Modifying an Irrevocable Special Needs Trust
by, Lesley M. Mehalick
McAndrews Law Offices, P.C.
Special Needs Trusts are typically irrevocable, which means that they cannot be revoked and can only be amended in very limited circumstances, if at all. These trusts are usually in place for the lifetime of the Beneficiary, and over such a long time, various circumstances invariably change. Unfortunately, the irrevocable Trust cannot simply “change” with time, and the trust as originally drafted may not be suited for the beneficiary’s changing situation.
There are many situations in which a trust modification might be needed. Most notably, trust modifications are frequently needed in cases where proper special needs planning was not done originally. In those cases, a modification of the trust is crucial in order to become eligible or to maintain eligibility for essential public benefits such as Medicaid and Supplemental Security Income (SSI). Modifications can be needed for various other reasons as well, such as changing trustee provisions, adding a trust protector, changing the trust terms to make the trust more tax efficient, changing the trust situs, and responding to changes in family circumstances.
Of course, one can always petition the Court to modify a trust; however, going to Court can be a costly and time consuming endeavor. In 2006, Pennsylvania enacted a version of the Uniform Trust Act, which provides two methods to modify an irrevocable trust, like a special needs trust, without the need to go to Court. With the passage of this Act, the modification of an irrevocable Special Needs Trust has become a much more straightforward process.
The first available tool is a Nonjudicial Consent Modification (20 Pa. C.S. §7703). Pennsylvania law allows the Settlor (the person who establishes the Trust) and all beneficiaries of a Trust to modify or terminate an irrevocable trust, even if the modification is inconsistent with a material purpose of the Trust. This is important as it means the modification or termination can be done in a very broad array of circumstances. The second non-judicial method limits the modifications to those that will not violate a material purpose of the Trust. This distinction can thus be a determining factor in the method of choice.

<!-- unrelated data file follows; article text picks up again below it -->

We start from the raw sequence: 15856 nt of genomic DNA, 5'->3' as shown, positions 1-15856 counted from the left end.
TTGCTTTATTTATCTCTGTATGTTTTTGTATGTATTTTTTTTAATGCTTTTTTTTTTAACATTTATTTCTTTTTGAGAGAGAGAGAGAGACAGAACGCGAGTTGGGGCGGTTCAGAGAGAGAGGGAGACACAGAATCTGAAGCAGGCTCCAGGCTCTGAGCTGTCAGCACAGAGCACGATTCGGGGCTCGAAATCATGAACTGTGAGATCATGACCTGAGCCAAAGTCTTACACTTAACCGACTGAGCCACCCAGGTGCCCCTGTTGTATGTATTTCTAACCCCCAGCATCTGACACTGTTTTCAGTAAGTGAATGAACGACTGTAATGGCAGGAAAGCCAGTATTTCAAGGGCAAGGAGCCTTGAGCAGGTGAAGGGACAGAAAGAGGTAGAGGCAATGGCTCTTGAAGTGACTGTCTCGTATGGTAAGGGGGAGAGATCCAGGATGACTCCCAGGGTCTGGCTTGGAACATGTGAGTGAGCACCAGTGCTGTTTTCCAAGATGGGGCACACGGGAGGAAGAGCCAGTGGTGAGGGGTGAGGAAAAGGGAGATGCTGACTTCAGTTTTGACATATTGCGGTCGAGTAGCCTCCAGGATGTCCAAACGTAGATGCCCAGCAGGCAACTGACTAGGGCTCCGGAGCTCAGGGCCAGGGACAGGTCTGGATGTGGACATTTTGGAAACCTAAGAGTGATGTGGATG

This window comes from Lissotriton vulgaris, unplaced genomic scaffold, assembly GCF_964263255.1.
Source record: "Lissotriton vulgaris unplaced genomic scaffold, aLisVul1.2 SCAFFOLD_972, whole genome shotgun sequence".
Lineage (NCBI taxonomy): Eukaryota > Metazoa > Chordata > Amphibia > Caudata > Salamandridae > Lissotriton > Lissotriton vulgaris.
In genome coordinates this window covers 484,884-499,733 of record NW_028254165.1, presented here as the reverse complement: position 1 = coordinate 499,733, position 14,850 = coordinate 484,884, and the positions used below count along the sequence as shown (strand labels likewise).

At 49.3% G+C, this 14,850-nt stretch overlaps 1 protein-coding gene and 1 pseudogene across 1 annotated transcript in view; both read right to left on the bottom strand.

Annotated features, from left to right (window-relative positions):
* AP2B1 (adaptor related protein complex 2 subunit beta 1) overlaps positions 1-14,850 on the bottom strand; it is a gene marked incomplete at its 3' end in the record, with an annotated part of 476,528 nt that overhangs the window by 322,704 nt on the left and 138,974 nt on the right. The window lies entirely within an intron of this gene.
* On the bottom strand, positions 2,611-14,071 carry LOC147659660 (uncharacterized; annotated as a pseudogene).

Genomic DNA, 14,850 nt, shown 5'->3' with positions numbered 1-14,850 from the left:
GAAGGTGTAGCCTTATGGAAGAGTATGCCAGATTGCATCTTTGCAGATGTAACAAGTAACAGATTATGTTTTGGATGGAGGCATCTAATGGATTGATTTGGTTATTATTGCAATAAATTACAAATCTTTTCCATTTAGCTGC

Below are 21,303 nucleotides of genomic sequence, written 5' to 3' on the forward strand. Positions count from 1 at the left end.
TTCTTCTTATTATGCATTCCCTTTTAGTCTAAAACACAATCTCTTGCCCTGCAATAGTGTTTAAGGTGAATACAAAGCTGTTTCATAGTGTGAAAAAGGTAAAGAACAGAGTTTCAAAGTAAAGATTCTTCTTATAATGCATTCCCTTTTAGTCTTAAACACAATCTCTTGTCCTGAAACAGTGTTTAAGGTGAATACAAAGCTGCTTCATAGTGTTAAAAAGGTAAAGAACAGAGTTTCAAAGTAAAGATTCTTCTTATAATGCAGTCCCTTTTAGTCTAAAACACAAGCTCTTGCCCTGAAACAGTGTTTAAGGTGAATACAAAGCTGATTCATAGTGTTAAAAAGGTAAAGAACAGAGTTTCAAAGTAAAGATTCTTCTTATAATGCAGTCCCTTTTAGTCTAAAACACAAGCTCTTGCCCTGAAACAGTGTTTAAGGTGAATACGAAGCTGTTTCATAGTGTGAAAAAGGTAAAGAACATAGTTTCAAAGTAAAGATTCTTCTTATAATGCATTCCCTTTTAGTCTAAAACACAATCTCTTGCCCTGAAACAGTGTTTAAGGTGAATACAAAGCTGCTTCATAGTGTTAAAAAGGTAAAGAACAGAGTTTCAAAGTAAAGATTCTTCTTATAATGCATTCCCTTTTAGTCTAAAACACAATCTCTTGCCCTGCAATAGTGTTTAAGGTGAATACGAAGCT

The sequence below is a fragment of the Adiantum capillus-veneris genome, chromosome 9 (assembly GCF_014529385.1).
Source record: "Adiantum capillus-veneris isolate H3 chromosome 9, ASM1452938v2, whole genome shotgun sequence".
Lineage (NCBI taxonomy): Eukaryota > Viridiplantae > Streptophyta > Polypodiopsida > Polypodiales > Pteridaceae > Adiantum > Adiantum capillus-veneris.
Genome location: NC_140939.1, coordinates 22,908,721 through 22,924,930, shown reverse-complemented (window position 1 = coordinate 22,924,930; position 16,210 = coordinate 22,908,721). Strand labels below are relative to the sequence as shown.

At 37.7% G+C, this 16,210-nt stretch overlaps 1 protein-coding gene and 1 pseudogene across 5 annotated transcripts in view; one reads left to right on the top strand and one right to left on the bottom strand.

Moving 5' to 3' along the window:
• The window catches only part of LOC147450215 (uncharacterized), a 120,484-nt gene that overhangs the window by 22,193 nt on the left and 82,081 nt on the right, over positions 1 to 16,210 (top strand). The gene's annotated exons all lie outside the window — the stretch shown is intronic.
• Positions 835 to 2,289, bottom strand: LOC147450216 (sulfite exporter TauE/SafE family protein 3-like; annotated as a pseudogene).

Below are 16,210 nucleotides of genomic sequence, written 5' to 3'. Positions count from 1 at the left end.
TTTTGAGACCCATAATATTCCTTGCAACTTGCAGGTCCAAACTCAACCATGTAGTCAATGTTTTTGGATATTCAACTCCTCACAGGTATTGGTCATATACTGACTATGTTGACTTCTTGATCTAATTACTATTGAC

The next available tool is called a Nonjudicial Settlement Agreement (20 Pa. C.S. §7710.1). This is a binding agreement that can be entered into by the Trustee and all beneficiaries. The proposed change cannot violate a material purpose of the trust, and it also must be a matter that could otherwise be approved by the Court. The statute gives a non-exhaustive list of some examples of things that may be changed by a Nonjudicial Settlement Agreement, which include a change of situs, a change to trustee compensation, the grant of a trustee power, a trust modification or termination, or “any other matter concerning the administration of a trust.” If the Settlor is no longer living, then the Nonjudicial Settlement Agreement may be the only available option.
Both of the above out-of-court methods (the Nonjudicial Consent Agreement and the Nonjudicial Settlement Agreement) require consent of all beneficiaries of the Trust. The Pennsylvania law defines beneficiary as an individual or entity that has either a present or future beneficial interest in a trust, vested or contingent. Thus, beneficiaries as defined includes both the present trust beneficiary and also all contingent (or death or residual) beneficiaries of the trust.
In many cases, some beneficiaries may be either minors or unborn persons or may be a person with special needs who does not have the capacity to sign a consent or settlement agreement. Fortunately, Pennsylvania law allows for the concept of virtual representation. This means that if a beneficiary is a minor or is incapacitated and if he could not otherwise sign the agreement, he can be represented by certain other persons. If a person cannot be represented, then a court proceeding may be necessitated.
The passage of the Pennsylvania Uniform Trust Act has greatly facilitated the modification of special needs trusts and has provided methods to do so without the need for Court intervention. Obviously, this is a question that must be closely examined in each case as the appropiate method of modification depends greatly on the unique circumstances of the case.